Headline: Strong Recycling Could Create New Jobs
Submitted by South Central Solid Waste Authority
Date: June 4, 2021 (Bulletin)
A majority of our trash is still sent to landfills. While it may seem like our vast desert is endless, it’s a resource that we cannot take for granted. A way to divert the waste we create is to reduce our consumption, reuse what we have, and recycle what we can. Recycling takes people at all ends – from what you throw in your blue bin, to the people who sort it out at the end to be shipped, to those making new things from recycled material. The more recycling, the more jobs, even right here at home.
“Recycling is more labor-intensive than landfilling, with sorting recycling, and managing the materials, so the recycling industry creates more jobs,” Patrick Peck, SCSWA director, said. “The stronger our recycling program, the more jobs could be created to support it here in Las Cruces.”
According to the US Recycling Economic Information 2020 Study (REI), there are 1.17 jobs and $9,420 tax revenues attributable for every 1,000 (US) tons of recyclables collected and recycled.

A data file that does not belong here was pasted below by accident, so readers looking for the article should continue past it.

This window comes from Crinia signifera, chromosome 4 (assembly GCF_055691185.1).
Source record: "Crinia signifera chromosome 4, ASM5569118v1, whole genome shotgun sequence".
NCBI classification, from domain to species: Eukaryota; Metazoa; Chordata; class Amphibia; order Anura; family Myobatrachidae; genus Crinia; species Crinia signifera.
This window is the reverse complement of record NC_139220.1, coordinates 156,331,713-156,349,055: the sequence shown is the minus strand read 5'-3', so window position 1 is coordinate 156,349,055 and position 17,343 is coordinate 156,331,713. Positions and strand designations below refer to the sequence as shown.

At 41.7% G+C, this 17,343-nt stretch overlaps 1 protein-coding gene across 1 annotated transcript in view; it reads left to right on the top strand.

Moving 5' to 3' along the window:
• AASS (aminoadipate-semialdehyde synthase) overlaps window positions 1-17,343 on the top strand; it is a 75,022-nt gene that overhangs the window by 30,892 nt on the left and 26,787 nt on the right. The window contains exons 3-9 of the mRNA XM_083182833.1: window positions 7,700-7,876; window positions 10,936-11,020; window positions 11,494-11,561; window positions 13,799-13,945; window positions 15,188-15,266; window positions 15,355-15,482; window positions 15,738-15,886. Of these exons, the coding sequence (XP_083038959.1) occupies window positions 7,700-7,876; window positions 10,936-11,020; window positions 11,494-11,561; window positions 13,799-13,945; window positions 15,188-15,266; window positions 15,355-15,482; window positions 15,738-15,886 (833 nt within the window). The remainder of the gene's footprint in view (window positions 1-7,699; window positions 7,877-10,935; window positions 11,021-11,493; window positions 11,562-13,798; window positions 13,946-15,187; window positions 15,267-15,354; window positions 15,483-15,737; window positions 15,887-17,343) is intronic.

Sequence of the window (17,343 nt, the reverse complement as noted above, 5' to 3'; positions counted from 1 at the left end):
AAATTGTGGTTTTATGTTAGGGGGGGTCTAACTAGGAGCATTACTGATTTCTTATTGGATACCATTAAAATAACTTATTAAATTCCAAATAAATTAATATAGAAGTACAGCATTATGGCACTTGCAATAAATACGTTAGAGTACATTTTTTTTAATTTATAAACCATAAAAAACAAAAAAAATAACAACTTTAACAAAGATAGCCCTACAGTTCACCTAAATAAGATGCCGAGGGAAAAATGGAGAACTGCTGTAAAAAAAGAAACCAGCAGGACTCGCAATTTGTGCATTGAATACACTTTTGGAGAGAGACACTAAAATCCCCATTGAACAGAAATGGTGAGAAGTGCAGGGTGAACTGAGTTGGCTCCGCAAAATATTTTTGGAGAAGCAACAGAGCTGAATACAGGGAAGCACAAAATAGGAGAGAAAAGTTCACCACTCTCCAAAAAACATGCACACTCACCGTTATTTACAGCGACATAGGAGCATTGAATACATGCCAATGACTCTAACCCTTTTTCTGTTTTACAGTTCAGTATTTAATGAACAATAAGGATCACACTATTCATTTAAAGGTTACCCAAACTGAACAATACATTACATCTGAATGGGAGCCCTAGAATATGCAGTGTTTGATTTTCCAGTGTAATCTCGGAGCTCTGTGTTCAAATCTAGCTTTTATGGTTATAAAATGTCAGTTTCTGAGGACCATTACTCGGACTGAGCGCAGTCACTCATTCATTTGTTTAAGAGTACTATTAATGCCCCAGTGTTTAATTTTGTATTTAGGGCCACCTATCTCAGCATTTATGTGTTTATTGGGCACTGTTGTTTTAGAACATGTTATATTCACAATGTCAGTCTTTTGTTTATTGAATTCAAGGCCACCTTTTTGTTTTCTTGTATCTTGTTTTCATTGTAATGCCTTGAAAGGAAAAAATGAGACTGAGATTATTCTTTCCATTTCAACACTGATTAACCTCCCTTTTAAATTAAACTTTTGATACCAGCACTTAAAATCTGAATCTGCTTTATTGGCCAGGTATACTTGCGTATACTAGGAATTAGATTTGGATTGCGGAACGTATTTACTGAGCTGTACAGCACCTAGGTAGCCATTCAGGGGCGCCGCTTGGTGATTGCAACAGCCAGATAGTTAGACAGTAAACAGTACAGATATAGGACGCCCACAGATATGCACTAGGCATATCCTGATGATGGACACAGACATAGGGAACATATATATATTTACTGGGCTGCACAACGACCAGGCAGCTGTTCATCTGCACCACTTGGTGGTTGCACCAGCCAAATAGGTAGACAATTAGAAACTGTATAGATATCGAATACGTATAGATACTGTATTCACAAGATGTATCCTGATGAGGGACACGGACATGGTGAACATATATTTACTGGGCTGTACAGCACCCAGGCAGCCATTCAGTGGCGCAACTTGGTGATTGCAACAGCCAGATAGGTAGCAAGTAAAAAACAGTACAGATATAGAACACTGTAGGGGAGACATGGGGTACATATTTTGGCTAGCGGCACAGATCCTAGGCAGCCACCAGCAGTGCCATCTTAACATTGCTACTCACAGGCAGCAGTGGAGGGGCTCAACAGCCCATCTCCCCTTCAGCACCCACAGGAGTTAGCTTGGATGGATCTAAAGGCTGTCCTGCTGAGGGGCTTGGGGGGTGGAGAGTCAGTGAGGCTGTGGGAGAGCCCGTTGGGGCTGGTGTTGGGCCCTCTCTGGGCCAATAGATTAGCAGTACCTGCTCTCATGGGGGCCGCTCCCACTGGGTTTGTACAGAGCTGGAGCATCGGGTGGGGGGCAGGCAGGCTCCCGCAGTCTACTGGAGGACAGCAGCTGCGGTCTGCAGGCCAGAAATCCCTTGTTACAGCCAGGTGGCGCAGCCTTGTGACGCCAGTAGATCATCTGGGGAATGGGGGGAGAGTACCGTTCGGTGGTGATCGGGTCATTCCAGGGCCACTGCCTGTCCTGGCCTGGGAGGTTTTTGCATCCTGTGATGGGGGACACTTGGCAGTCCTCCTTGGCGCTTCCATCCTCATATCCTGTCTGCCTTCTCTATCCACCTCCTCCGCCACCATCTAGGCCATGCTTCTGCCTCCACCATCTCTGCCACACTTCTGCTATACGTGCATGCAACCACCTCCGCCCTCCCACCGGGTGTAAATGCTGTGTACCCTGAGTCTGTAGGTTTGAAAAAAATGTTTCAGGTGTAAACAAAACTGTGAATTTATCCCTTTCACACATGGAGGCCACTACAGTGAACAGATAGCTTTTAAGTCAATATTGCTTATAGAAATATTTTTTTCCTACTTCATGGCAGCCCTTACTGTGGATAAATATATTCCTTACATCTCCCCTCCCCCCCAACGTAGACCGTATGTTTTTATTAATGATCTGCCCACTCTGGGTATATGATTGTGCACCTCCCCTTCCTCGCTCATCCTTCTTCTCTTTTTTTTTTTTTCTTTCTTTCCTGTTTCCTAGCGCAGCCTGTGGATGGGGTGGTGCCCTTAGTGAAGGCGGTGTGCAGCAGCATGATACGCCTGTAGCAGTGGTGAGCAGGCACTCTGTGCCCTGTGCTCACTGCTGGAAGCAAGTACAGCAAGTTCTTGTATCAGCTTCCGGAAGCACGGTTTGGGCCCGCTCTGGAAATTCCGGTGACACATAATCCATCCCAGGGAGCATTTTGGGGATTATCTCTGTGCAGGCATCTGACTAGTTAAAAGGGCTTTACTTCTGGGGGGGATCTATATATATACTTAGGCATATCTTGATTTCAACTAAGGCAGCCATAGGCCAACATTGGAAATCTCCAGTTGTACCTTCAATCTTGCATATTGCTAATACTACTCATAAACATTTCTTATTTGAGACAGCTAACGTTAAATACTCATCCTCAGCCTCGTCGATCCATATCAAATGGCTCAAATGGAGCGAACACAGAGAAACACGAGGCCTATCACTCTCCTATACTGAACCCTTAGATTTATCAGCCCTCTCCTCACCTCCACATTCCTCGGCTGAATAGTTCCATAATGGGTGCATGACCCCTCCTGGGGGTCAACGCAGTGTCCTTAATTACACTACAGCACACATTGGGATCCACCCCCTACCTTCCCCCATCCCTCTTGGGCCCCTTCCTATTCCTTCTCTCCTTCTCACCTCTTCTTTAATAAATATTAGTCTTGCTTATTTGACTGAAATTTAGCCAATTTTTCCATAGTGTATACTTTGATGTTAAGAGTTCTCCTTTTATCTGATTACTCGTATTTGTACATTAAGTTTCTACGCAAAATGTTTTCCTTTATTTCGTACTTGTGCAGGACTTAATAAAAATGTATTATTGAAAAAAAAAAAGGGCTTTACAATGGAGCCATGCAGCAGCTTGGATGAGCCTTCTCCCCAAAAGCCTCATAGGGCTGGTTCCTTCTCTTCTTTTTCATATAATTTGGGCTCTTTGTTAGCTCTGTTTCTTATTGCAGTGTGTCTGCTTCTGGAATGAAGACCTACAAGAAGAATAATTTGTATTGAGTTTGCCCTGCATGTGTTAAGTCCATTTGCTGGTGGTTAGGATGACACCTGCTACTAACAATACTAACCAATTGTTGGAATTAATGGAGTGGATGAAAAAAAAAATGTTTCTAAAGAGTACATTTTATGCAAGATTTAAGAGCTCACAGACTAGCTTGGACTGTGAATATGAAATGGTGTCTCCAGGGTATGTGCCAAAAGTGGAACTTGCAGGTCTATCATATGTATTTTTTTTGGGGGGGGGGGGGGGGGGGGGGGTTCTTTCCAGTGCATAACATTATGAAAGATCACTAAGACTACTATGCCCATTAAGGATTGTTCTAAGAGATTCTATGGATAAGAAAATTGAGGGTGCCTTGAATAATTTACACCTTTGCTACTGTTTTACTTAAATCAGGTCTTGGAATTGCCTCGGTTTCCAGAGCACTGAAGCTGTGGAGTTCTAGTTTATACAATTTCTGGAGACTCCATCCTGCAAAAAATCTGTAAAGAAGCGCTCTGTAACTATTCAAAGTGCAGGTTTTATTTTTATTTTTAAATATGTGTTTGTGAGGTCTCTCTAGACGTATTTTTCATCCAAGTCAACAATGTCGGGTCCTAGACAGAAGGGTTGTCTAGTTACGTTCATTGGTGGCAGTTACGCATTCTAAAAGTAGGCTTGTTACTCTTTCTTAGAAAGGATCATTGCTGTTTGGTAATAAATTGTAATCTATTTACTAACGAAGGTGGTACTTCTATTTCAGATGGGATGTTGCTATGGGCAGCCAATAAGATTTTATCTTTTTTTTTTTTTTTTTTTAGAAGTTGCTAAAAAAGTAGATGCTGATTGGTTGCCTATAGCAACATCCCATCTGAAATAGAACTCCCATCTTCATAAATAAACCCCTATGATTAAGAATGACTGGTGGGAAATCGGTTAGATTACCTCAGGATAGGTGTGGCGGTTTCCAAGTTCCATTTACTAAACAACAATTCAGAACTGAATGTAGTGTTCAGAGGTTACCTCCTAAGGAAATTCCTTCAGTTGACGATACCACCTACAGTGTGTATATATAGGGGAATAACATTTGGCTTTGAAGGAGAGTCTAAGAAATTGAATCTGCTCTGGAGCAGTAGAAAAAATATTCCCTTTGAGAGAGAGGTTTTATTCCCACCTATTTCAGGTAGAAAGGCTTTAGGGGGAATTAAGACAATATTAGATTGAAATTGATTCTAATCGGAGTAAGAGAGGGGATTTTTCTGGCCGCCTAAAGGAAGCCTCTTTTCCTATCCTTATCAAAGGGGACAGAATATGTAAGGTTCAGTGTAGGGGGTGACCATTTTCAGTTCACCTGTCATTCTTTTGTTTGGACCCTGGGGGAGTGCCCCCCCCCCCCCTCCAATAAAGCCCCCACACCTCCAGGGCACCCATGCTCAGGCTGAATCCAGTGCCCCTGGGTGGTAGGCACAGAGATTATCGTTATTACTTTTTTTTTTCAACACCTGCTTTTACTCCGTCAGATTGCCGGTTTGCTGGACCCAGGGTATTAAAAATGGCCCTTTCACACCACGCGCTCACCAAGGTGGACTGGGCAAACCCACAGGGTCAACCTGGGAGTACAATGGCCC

It’s a growing industry. According to the National Resources Defense Council, in 1980, recycling and composting kept 14.5 million tons of trash from landfills and incinerators in the United States. By 2013, that number had reached 87.2 million tons.
“The jobs won’t be just with the processing of material, but we could also create new businesses that take the recycled material and create new items or find a new use for it,” Peck said. REI’s study states there are as many as 26 different kinds of recycling businesses, including manufacturing recycling equipment, reuse stores, and remanufacturing factories that make the material into things like outdoor furniture or recycled paper.
“The less the material has to travel – if those businesses grew with the growth of the recycling that is automatic with the growth of our population – the more we can capture the economic benefit here,” Peck said.
South Central Solid Waste Authority manages solid waste and recyclables for residents and businesses throughout Doña Ana County. Contact SCSWA at (575) 528-3800 or visit www.SCSWA.net.
Caption: Workers sort recycled material. More recycling could mean more jobs that process and remanufacture recycled material.